You can check on NewsOK and on wimgo.com for community displays to visit. They’re well worth visiting, in my opinion.
And there are even those who piggyback on a nearby display. I saw one recently where a house was awash in lights, from the rooftop all the way to the curb. Lots of blinking, twinkling lights, moving characters and music.
Next door, the house had a smaller display, but a sign in the front yard that caught my eye and added a little humor.
The sign, of good size and circled in bright lights, pointed to the big display and said: “Ditto.”
You don’t have to have the most recent, updated, technologically-advanced equipment to enjoy some of the best times of your life. You might not even need any that to enjoy it a second time. A good memory can do it.
During a few days of R&R (Realignment & Repairs) last week, I stumbled onto some items I had forgotten about long ago. A small box in my garage caught my attention. When I opened it so see what was inside, I found a mixture of items, from family and personal, to sports and recreation, to work and struggles.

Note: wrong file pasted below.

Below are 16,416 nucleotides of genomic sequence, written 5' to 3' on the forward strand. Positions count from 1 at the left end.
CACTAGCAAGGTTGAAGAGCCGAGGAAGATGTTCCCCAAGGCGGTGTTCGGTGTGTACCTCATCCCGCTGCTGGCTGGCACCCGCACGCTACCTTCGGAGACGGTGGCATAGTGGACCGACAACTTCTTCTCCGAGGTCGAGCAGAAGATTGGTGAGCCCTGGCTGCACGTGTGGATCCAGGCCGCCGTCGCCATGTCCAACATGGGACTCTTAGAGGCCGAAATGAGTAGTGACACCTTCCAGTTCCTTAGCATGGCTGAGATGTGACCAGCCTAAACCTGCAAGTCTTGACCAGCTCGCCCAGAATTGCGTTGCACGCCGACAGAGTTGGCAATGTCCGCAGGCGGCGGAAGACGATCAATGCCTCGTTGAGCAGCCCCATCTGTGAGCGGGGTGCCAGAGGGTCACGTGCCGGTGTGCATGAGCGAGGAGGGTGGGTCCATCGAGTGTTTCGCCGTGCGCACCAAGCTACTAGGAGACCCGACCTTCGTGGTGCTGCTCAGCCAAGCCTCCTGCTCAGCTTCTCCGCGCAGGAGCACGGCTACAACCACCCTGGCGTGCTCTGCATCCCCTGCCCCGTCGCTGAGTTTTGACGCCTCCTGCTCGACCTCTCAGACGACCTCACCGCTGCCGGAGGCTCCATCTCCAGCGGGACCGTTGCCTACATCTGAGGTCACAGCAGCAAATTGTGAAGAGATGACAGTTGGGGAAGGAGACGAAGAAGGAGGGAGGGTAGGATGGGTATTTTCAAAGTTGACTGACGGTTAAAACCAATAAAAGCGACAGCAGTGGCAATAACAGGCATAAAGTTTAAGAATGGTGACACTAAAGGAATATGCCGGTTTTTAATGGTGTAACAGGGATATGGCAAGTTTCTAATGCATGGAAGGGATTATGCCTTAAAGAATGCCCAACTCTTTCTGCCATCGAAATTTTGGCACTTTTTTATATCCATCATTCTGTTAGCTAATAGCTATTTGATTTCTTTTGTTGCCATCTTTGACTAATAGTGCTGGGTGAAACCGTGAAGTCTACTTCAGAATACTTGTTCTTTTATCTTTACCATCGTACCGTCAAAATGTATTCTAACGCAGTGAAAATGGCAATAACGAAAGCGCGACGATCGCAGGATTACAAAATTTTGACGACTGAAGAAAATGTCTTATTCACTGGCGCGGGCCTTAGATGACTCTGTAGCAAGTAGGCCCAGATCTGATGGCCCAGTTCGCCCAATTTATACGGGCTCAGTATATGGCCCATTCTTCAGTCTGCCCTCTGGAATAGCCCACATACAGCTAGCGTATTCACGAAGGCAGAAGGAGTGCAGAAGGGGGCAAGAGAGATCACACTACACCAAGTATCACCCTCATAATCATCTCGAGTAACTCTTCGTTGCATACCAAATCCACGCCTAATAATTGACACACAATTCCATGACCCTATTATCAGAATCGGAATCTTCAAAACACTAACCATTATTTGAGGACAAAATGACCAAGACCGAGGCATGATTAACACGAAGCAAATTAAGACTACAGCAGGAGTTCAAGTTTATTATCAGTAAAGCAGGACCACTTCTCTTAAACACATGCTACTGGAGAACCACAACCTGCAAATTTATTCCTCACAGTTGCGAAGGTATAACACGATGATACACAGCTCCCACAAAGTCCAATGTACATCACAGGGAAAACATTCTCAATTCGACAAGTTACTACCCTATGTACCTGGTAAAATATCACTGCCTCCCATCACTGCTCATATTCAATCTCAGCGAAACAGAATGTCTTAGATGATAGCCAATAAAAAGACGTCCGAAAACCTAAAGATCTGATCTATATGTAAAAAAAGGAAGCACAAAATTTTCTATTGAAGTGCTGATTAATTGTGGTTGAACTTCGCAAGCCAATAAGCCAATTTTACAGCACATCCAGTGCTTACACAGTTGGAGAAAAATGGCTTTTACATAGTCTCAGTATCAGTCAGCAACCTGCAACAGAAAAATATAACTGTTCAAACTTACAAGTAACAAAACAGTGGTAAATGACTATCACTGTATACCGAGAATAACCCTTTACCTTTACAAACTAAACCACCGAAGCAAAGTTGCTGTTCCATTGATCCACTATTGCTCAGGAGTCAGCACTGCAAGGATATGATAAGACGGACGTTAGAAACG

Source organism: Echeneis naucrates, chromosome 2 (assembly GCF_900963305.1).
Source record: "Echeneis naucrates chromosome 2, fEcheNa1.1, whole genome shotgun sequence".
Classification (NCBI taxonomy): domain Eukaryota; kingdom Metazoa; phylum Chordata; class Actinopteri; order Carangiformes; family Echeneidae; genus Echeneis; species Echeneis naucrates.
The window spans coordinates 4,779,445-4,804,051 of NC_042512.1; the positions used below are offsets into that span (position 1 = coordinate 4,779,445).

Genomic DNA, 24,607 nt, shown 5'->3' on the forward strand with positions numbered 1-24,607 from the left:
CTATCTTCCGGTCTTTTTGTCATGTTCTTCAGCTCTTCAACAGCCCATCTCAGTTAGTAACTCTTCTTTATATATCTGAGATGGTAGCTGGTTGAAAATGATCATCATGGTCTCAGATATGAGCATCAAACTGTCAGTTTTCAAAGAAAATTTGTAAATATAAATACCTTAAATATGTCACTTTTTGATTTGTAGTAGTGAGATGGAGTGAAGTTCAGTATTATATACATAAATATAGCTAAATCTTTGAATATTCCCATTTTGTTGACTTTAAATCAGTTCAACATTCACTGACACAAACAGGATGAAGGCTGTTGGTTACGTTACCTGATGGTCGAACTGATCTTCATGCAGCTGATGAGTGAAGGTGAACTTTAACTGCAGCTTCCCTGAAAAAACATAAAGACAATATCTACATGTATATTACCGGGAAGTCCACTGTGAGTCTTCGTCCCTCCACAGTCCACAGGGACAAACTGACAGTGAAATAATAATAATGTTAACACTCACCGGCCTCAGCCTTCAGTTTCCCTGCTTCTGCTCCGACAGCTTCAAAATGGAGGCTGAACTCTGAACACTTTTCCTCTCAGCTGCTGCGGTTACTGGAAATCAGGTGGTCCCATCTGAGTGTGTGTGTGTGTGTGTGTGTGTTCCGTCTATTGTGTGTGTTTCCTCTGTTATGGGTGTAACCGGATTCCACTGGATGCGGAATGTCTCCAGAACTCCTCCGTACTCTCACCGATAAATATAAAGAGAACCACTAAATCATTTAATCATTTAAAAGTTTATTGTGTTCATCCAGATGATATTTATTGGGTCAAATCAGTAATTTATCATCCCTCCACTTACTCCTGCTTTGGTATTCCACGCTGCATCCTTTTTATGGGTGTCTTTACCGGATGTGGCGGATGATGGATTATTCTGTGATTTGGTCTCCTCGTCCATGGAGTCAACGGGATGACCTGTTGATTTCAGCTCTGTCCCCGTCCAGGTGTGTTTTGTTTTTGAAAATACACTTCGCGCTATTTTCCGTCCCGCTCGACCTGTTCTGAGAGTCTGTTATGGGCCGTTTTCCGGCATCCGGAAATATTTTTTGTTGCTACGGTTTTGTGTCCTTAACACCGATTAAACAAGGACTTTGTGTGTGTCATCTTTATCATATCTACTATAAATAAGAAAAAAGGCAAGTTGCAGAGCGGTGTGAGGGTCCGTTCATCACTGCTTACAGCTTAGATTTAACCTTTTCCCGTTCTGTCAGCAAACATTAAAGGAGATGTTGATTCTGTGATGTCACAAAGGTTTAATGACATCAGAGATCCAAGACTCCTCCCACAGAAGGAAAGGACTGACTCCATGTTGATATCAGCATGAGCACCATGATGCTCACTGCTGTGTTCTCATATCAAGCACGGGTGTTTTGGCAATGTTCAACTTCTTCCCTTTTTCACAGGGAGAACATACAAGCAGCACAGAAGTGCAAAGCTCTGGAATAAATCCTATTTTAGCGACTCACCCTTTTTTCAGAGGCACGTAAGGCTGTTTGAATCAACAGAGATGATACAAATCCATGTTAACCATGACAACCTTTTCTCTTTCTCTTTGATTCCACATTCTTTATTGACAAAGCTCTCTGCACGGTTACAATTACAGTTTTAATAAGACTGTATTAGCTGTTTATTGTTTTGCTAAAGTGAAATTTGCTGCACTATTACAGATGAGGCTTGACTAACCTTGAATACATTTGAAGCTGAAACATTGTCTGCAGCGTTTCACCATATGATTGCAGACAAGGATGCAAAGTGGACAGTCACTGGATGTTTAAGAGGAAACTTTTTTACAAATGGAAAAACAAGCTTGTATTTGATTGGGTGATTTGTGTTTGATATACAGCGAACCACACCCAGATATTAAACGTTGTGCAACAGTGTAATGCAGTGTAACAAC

Each one brought back a memory, often vivid, of another time and place. I remembered the circumstances, the people involved, and why I had kept each piece of my personal history “scrapbook” in the box.
There were papers relating to projects I had worked on in the office. There were documents on the purchase of an automobile, as well as insurance and items bought for it. And there were things my son and his daughter had made for me years earlier.
I found clips of stories relating to events I had been involved in (though, like most people in my business, we’re geared toward covering news than making it), booklets on items I wanted to take a second look at, and trinkets I had kept, for one reason or another.
Maybe they mean nothing to anyone else, but those items — all of them — have memories and meaning to me. They bring back those times when something happened that impressed me, or made me happy. I don’t recall finding one thing that was a bad memory.
I’ve read many times and been told that holding onto memories is healthy, so long as you don’t allow them to control your life. In other words, don’t live in the past, but don’t forget it as well.
There is a healthy middle ground. Check the resources on KNOWIT.NEWSOK.COM/MENTAL-HEALTH-OKLAHOMA for ways to do just that.
And by the way, the items in that box I found have been safely stored away.